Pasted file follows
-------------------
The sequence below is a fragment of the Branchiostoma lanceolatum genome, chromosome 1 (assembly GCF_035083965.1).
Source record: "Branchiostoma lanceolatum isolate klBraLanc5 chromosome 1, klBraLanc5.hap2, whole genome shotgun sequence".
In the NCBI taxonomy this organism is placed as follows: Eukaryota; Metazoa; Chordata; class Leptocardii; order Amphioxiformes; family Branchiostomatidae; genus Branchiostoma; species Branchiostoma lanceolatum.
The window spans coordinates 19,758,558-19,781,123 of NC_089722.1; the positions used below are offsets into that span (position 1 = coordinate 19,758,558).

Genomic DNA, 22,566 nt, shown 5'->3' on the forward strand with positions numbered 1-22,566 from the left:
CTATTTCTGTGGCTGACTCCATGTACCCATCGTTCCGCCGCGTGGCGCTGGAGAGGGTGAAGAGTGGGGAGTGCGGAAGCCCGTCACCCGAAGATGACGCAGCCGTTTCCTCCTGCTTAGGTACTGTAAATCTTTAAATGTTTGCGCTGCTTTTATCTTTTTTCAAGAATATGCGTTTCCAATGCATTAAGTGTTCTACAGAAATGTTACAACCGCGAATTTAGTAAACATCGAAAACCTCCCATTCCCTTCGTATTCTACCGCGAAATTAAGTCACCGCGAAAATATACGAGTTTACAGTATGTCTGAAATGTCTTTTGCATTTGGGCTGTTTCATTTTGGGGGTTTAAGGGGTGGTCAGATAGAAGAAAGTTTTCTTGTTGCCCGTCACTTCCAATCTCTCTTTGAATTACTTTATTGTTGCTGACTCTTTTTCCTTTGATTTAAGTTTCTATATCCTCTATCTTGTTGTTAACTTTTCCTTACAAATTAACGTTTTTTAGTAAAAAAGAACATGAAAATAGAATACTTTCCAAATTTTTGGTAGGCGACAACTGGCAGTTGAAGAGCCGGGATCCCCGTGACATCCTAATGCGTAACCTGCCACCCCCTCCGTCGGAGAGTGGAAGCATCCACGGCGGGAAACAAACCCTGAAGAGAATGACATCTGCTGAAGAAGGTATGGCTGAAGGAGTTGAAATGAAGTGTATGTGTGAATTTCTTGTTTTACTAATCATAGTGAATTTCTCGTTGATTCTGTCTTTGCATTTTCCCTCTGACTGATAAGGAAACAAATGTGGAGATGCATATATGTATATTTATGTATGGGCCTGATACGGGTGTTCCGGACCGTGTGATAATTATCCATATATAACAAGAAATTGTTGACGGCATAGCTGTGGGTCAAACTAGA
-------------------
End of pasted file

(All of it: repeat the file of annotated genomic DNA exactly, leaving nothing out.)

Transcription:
The sequence below is a fragment of the Branchiostoma lanceolatum genome, chromosome 1 (assembly GCF_035083965.1).
Source record: "Branchiostoma lanceolatum isolate klBraLanc5 chromosome 1, klBraLanc5.hap2, whole genome shotgun sequence".
In the NCBI taxonomy this organism is placed as follows: Eukaryota; Metazoa; Chordata; class Leptocardii; order Amphioxiformes; family Branchiostomatidae; genus Branchiostoma; species Branchiostoma lanceolatum.
The window spans coordinates 19,758,558-19,781,123 of NC_089722.1; the positions used below are offsets into that span (position 1 = coordinate 19,758,558).

Genomic DNA, 22,566 nt, shown 5'->3' on the forward strand with positions numbered 1-22,566 from the left:
CTATTTCTGTGGCTGACTCCATGTACCCATCGTTCCGCCGCGTGGCGCTGGAGAGGGTGAAGAGTGGGGAGTGCGGAAGCCCGTCACCCGAAGATGACGCAGCCGTTTCCTCCTGCTTAGGTACTGTAAATCTTTAAATGTTTGCGCTGCTTTTATCTTTTTTCAAGAATATGCGTTTCCAATGCATTAAGTGTTCTACAGAAATGTTACAACCGCGAATTTAGTAAACATCGAAAACCTCCCATTCCCTTCGTATTCTACCGCGAAATTAAGTCACCGCGAAAATATACGAGTTTACAGTATGTCTGAAATGTCTTTTGCATTTGGGCTGTTTCATTTTGGGGGTTTAAGGGGTGGTCAGATAGAAGAAAGTTTTCTTGTTGCCCGTCACTTCCAATCTCTCTTTGAATTACTTTATTGTTGCTGACTCTTTTTCCTTTGATTTAAGTTTCTATATCCTCTATCTTGTTGTTAACTTTTCCTTACAAATTAACGTTTTTTAGTAAAAAAGAACATGAAAATAGAATACTTTCCAAATTTTTGGTAGGCGACAACTGGCAGTTGAAGAGCCGGGATCCCCGTGACATCCTAATGCGTAACCTGCCACCCCCTCCGTCGGAGAGTGGAAGCATCCACGGCGGGAAACAAACCCTGAAGAGAATGACATCTGCTGAAGAAGGTATGGCTGAAGGAGTTGAAATGAAGTGTATGTGTGAATTTCTTGTTTTACTAATCATAGTGAATTTCTCGTTGATTCTGTCTTTGCATTTTCCCTCTGACTGATAAGGAAACAAATGTGGAGATGCATATATGTATATTTATGTATGGGCCTGATACGGGTGTTCCGGACCGTGTGATAATTATCCATATATAACAAGAAATTGTTGACGGCATAGCTGTGGGTCAAACTAGA